I’ll confess, I’m a huge Sir Richard Hadlee fan. As a cricket mad young boy I pored over this book, and borrowed it from the library many, many times until my grandparents gave me my own copy.
“Hadlee Hits Out” covers a historic period in NZ’s cricketing history, from the underarm delivery (this chapter still makes the blood boil), Hadlee’s time with Notts in England, through the World Cup of 1983, to the first test win in England at Headingly. There’s a huge amount of detail on the games, but the fascinating parts come when Hadlee muses on a wide range of issues, from touring South Africa, to Geoff Howarth’s form with the bat, through to his tussles with NZCC.
The opening chapter has Hadlee’s thoughts on his team mates in that legendary mid eighties team. He obviously handed each one a questionnaire asking their favorite food, TV show, memorable moment, etc. “Charlie’s (Ewan Chatfield) special interests include gardening. The last book he read was the Yates Garden Guide. He likes playing squash”. Despite valiant efforts at amusing anecdotes, his humor free reputation is confirmed – on Trevor Franklin’s nickname “Herman” – “A few years ago on the telly there was a programme called Herman Munster, and he looks very similar to the actor who played that part”.
He has strong views on his NZ Cricket boss Martin Snedden – “He likes all sports and is a bit of an intellectual. The last book he read was The Parsifal Mosaic by Robert Ludlam… He always has a comment to add that has very little to do with the subject being talked about”.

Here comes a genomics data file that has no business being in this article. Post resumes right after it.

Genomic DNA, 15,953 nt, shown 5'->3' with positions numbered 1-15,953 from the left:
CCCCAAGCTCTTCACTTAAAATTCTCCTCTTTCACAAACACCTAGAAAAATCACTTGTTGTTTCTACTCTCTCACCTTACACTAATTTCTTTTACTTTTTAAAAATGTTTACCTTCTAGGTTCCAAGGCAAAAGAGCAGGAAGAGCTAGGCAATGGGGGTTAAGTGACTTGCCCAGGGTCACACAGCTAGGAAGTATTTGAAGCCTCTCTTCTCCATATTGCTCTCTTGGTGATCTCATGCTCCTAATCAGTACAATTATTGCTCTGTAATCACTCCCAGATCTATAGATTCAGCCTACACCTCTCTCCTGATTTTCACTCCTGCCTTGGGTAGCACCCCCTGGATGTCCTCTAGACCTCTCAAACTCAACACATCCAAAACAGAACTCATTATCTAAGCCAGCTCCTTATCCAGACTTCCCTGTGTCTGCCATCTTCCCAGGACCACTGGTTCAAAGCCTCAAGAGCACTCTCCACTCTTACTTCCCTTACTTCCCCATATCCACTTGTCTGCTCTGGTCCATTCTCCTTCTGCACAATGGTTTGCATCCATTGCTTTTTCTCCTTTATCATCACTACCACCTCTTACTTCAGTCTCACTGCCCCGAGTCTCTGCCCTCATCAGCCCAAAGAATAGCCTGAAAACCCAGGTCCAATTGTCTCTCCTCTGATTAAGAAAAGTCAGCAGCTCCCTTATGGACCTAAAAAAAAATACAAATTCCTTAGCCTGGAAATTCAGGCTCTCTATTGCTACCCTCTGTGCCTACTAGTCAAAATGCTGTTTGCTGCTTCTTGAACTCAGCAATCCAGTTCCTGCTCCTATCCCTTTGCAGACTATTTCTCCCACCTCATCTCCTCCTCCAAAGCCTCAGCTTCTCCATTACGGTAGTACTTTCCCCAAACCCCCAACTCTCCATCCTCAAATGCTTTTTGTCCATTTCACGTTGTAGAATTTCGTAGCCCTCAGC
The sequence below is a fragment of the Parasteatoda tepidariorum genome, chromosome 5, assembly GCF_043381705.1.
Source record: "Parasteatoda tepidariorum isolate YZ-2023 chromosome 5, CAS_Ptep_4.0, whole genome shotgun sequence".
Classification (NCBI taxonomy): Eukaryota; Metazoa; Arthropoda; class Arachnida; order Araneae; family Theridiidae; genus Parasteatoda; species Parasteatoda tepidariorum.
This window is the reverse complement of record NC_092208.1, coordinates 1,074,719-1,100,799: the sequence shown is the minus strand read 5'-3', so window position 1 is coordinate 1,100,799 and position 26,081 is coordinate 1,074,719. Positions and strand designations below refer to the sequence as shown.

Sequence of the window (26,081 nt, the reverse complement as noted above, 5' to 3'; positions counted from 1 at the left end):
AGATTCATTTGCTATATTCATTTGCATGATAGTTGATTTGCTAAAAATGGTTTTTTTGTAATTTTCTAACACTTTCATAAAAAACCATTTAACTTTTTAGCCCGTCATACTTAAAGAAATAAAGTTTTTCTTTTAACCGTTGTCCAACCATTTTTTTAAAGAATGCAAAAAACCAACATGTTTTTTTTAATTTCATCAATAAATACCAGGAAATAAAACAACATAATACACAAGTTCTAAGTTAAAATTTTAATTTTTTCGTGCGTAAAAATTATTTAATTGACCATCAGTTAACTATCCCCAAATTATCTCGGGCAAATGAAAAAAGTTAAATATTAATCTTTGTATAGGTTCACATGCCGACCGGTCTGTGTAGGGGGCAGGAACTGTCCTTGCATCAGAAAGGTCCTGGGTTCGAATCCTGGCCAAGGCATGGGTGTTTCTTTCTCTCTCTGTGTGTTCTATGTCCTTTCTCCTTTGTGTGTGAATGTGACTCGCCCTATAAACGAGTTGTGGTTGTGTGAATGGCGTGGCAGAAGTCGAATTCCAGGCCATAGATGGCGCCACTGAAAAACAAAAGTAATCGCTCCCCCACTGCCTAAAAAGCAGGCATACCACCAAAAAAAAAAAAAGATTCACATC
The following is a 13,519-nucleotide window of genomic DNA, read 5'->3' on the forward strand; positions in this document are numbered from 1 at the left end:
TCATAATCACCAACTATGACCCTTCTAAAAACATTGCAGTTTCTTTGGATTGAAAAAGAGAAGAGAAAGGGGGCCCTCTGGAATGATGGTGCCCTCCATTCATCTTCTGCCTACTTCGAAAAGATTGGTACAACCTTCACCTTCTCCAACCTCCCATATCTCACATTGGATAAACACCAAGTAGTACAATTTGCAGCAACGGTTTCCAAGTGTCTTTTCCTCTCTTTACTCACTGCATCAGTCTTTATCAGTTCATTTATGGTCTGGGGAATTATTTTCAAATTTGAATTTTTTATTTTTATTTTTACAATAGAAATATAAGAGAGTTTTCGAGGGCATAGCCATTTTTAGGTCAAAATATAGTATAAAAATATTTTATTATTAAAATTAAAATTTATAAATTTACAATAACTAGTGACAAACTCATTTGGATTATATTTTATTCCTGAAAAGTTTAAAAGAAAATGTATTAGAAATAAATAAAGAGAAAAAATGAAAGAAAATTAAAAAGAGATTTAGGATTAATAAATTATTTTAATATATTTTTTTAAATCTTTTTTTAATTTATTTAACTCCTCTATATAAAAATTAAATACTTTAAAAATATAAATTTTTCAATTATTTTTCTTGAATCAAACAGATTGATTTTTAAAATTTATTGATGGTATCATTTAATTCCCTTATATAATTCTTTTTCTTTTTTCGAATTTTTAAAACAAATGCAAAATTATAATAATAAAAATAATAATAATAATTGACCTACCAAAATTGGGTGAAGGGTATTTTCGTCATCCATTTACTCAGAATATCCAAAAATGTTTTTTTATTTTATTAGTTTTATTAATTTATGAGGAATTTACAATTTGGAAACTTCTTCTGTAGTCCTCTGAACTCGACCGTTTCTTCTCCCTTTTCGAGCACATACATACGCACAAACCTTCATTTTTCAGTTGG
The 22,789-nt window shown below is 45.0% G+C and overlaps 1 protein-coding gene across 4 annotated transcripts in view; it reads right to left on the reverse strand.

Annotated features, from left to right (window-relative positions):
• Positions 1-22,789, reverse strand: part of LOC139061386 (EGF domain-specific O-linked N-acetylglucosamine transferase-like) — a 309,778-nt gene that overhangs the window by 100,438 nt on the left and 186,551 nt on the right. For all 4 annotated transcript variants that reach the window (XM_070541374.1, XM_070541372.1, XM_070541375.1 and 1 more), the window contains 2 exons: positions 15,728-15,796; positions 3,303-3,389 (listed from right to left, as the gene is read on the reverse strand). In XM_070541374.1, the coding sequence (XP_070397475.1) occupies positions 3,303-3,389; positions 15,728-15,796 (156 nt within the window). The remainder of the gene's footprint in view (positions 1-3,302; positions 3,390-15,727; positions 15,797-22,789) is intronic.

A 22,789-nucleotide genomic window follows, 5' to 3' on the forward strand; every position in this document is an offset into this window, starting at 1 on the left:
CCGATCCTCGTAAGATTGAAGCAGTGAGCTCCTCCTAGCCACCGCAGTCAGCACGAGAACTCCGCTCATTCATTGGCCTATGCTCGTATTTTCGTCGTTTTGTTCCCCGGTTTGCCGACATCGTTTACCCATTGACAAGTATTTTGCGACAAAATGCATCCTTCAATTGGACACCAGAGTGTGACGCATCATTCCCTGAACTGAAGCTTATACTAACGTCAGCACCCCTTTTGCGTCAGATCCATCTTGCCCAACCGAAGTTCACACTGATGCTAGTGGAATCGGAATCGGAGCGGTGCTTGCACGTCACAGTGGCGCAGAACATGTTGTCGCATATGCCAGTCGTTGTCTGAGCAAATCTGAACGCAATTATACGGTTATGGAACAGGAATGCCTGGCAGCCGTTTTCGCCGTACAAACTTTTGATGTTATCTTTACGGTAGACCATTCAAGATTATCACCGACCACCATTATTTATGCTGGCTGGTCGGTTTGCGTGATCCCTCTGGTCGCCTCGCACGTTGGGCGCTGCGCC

Hadlee has no need for a ghost writer to help with his forthright views, and comes across as a man totally focused on cricket and measuring up to his own exalted standards. This may explain his aloof reputation, but the fact remains that Hadlee remains the greatest cricket player New Zealand has produced by some distance.
You can’t argue with his record as a fast bowler and all-rounder at time when the Zimbabwes and Bangladeshes weren’t playing test cricket. The team that was built around him put New Zealand cricket on the map, and as we saw when it broke up, rebuilding takes a long time.
Hadlee was a marvelous player and we were lucky to have him. Reading this book won’t give you many deep and fascinating insights into his thoughts as he ripped through batsmen, but it will bring back some fond memories.